This is one of the many gifts of a yoga practice. Through yoga we are revealed to ourselves over, and over again. To ourselves it is revealed what we know and what we are learning, in our bodies, in our minds, in our breath, in our emotional responses and reactions to the animate world we are living in. The revelation takes place in the friction between our willingness to surrender and our desire to stay attached. Through yoga we get to continue to experience the revelation of that which is true for us at any given moment. And the ultimate truth, that what is true right now, may not be true later, as all things are always changing. Knowledge is power and it is the opposite of ignorance is bliss.

Knowing thyself and nothing in excess allows us to face our ignorance and rather than see it as an impediment, to see it as an invitation. This is beginners mind. This is true flexibility. This is the root of the ability to yoke or bring all facets of our being into balance finding a state of unification in all matters of being, self, and the world. Perhaps it was being in a war that led Socrates on a lifelong pursuit of the truth. Perhaps somewhere on the battlefield he realized it was only an illusion of separation that created a false premise of difference. Perhaps it was there that he realized rather than seeing enemies in that which we do not know, we have an opportunity to see that which we do not know and an invitation to learn something new.

And for the question as to what is truly worthwhile in life. We all get pursue the answer to this mystifying riddle and greatest of quests, with each breath, and each I don’t know.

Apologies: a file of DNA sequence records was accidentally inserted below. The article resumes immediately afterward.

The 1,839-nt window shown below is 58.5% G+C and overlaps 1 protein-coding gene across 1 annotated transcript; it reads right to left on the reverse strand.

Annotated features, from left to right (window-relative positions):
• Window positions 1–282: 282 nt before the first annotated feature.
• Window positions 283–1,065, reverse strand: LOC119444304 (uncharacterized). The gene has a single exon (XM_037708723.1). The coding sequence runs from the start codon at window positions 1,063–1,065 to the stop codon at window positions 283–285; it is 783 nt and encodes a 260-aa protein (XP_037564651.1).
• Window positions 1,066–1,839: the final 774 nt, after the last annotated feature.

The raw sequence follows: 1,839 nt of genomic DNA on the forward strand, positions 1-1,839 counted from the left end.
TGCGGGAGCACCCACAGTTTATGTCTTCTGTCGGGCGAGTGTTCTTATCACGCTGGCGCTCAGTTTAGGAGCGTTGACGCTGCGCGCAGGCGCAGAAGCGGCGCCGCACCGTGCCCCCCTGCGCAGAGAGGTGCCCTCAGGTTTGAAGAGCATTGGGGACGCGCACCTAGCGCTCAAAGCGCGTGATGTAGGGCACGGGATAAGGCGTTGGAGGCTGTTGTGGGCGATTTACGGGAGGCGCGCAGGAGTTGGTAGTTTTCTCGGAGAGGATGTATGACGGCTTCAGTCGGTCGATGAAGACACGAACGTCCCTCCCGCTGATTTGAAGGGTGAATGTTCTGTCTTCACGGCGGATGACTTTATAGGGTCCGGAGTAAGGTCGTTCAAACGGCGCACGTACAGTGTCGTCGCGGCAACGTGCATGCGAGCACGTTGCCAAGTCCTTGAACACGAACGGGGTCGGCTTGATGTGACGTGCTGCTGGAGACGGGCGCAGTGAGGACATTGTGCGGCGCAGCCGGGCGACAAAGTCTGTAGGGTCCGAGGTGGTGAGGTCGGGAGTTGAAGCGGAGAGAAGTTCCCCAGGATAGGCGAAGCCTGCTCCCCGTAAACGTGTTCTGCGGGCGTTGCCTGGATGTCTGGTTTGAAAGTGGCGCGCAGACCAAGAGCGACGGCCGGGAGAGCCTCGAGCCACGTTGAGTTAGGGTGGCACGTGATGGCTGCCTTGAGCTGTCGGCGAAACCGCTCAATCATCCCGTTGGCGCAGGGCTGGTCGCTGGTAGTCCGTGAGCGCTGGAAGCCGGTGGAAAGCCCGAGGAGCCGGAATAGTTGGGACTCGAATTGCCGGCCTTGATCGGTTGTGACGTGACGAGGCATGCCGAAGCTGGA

With Love, Always, in All Ways, For Giving, In Joy,

Genevieve

 

Pain Free Mind

Though I do my best to not get caught up in conversations, which can lead to arguments, from time to time I inevitably find my way there. Less so than in years past, signifying my ability to learn new behaviors, but still a passionate person it does happen. Fortunately for me, more often than not, such conversations are with reasonable and rational people and no friendship is lost in the heat, be it ever so subtle, of debate. Yesterday I found myself in such a conversation, defending a position that was rooted in a truth of my own experience. In contemplation of the conversation in the hours since I acknowledge that I still hold fast to my truth, and yet I recognize that the other position was just as valid. As the position I was arguing against was also a truth.

The Yoga Sutras of Patanjali are full of teachings that over time enable the practitioner to limit the kinds of thoughts that create such bondage in the mind in which a position of defense needs to be held. Yet the mind wishes to hold onto something. So the journey to a mind that is free from bondage is much like the journey to a life that is free from argument, it takes time. First there needs to be an acknowledgement that there is bondage, or a tendency to argue. Then there needs to come an attentiveness to the types of thought the mind wants to hold onto, or the personal truths that one will passionately argue about. After identifying the nature of the mind, and/or the argumentative behavior, comes the work of choosing correct action. With the mind, that is choosing to think the thoughts that do not cause pain and attachment. Pantanjali makes note that even pleasurable thoughts can eventually lead to pain and attachment. So in our quest to bring peace to the mind we must learn to identify which thoughts are pain free, not creating an infliction of bondage. Much like learning to choose thoughts that are painless, remembering that each human has a different perspective on truth will create the spaciousness that enables conversations that are challenging whilst maintaining respect for the other persons position. Until the mind is able to let go of it’s position on what is true or right, the mind will want to defend it.